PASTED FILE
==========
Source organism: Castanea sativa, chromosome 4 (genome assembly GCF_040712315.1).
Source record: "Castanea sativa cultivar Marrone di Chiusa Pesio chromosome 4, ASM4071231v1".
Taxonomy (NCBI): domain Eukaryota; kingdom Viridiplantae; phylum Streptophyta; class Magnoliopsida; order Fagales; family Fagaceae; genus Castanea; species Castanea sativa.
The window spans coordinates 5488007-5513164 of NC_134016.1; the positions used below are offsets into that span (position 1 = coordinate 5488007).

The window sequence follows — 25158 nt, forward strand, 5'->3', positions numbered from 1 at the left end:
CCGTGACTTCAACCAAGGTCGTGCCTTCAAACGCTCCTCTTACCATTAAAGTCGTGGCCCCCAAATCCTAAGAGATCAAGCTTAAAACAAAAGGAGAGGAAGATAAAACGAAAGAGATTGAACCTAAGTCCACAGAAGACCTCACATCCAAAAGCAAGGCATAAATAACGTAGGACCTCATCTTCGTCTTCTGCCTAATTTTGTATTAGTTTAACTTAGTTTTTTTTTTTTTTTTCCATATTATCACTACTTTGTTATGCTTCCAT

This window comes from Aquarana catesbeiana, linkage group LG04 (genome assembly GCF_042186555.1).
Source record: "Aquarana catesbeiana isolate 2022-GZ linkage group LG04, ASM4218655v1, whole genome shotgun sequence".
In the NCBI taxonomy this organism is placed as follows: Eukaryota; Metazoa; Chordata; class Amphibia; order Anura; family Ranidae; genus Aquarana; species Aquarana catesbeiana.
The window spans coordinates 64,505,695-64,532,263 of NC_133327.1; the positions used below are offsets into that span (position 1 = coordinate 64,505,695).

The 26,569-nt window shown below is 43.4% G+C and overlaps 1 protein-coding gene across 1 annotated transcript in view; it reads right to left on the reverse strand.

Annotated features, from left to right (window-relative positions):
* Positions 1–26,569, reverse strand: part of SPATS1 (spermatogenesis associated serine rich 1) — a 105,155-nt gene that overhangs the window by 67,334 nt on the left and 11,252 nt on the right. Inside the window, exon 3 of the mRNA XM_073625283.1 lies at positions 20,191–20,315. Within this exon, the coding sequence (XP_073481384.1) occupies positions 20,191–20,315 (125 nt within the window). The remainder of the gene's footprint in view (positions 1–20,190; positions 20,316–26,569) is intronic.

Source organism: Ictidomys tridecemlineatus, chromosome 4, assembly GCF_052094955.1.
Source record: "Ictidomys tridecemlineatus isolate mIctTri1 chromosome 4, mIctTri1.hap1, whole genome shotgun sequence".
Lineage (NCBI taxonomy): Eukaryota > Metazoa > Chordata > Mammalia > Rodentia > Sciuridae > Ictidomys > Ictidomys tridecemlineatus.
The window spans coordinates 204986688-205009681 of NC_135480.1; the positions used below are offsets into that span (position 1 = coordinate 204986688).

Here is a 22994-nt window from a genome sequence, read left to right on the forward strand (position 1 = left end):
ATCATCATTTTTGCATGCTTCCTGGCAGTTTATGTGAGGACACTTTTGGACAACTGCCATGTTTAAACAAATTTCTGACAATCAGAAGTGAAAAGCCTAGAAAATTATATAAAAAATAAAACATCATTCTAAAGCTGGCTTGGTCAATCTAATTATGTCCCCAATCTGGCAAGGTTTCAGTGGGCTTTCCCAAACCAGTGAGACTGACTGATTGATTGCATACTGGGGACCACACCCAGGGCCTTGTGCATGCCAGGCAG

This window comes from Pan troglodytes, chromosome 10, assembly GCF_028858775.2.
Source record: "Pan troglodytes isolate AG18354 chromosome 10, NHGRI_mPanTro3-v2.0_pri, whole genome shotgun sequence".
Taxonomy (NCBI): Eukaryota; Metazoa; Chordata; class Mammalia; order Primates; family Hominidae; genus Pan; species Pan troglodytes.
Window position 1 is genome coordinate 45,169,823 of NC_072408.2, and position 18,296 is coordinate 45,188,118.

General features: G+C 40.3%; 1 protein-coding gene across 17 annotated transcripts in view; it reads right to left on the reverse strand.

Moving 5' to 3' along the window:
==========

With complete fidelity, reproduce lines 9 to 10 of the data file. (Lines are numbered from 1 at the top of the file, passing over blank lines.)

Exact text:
In the NCBI taxonomy this organism is placed as follows: Eukaryota; Metazoa; Chordata; class Amphibia; order Anura; family Ranidae; genus Aquarana; species Aquarana catesbeiana.
The window spans coordinates 64,505,695-64,532,263 of NC_133327.1; the positions used below are offsets into that span (position 1 = coordinate 64,505,695).